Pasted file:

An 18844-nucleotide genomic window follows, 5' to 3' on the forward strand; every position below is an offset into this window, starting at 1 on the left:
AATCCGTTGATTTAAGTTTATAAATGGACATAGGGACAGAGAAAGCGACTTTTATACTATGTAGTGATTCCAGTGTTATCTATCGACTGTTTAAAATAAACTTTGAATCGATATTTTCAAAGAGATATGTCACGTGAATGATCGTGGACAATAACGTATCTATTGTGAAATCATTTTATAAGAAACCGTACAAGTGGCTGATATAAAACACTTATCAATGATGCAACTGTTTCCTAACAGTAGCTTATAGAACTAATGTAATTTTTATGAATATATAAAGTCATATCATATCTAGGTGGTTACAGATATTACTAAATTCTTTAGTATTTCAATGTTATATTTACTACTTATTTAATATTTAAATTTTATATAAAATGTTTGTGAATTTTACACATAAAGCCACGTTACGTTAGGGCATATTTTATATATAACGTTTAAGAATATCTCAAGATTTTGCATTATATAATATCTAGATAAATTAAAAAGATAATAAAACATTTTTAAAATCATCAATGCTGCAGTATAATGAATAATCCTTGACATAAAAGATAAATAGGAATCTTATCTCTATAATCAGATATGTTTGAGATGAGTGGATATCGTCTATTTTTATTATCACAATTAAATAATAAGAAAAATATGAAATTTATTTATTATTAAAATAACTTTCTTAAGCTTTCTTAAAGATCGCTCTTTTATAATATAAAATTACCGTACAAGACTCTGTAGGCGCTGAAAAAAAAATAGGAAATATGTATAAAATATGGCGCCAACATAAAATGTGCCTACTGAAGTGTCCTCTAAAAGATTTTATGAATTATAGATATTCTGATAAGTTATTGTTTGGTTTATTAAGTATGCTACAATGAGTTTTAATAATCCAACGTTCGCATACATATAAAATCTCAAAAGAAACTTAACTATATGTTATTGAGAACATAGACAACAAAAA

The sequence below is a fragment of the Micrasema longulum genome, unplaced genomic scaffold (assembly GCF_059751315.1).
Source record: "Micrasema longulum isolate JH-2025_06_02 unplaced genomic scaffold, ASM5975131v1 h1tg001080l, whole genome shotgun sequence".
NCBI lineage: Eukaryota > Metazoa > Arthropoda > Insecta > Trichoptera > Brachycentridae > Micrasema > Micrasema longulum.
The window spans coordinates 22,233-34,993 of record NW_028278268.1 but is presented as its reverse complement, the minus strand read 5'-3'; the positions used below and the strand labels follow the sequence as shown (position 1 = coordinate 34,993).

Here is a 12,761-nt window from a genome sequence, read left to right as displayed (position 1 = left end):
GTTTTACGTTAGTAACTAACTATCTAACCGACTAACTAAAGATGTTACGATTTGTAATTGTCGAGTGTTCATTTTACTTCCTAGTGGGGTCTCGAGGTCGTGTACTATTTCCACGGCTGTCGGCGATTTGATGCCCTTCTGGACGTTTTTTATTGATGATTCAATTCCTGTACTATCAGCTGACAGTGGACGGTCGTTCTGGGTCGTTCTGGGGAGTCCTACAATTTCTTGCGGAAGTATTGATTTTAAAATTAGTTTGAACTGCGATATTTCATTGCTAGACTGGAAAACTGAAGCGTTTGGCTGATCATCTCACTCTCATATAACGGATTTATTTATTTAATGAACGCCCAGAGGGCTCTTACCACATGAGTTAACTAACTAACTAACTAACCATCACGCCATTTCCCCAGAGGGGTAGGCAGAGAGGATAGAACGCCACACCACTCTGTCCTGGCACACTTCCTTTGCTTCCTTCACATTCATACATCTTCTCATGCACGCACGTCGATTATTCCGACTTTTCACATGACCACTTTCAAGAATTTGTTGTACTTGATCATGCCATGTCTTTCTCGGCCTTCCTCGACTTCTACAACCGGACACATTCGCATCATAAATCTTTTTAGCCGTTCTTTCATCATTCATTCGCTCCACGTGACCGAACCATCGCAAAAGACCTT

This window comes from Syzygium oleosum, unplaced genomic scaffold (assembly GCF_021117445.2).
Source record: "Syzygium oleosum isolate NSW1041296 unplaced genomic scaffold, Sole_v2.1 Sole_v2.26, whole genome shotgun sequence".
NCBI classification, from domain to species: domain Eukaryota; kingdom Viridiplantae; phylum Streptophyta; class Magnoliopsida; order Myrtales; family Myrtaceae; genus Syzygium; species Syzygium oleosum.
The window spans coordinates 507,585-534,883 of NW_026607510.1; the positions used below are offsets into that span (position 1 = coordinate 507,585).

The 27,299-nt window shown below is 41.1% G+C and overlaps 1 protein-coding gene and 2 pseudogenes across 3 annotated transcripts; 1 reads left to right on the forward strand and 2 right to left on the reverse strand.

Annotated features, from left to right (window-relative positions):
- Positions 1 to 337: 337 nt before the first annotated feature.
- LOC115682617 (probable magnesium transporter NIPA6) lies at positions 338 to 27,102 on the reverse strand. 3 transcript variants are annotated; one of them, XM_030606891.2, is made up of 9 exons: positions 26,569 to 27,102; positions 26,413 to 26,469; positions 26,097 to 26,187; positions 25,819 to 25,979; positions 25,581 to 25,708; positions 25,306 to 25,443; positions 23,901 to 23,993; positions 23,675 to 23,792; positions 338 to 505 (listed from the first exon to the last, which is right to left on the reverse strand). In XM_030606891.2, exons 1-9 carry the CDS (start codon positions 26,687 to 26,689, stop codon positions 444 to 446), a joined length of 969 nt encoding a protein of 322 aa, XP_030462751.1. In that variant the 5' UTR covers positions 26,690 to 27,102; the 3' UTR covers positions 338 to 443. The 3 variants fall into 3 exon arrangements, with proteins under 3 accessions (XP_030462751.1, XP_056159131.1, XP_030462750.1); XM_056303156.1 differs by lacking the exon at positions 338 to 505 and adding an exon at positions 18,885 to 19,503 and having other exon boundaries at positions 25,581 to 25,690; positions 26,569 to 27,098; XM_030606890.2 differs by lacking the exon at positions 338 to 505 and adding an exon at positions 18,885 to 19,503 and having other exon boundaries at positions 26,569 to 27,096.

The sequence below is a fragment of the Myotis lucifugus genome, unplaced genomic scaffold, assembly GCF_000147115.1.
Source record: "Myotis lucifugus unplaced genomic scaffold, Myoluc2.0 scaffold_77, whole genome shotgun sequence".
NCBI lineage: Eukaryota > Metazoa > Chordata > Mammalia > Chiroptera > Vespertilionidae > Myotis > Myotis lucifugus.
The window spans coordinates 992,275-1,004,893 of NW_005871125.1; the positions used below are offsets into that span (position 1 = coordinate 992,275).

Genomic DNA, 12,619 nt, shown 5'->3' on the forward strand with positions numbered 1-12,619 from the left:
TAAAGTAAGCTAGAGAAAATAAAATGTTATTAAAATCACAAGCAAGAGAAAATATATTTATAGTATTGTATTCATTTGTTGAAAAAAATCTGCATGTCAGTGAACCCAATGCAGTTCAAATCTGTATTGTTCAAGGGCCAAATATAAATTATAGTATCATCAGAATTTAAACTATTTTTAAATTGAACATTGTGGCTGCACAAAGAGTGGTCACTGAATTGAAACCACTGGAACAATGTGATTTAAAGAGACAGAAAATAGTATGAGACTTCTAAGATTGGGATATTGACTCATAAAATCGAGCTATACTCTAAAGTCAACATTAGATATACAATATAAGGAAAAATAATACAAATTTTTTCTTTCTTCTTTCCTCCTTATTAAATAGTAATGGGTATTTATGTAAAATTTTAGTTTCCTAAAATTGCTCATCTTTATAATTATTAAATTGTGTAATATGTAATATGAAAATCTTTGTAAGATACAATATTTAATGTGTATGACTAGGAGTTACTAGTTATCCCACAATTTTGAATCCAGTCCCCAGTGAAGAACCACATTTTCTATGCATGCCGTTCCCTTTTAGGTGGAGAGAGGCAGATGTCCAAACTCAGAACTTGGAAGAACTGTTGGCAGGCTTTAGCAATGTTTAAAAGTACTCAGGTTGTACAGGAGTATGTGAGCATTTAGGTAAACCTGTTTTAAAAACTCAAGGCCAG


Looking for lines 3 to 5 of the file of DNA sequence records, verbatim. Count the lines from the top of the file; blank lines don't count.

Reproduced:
The sequence below is a fragment of the Micrasema longulum genome, unplaced genomic scaffold (assembly GCF_059751315.1).
Source record: "Micrasema longulum isolate JH-2025_06_02 unplaced genomic scaffold, ASM5975131v1 h1tg001080l, whole genome shotgun sequence".
NCBI lineage: Eukaryota > Metazoa > Arthropoda > Insecta > Trichoptera > Brachycentridae > Micrasema > Micrasema longulum.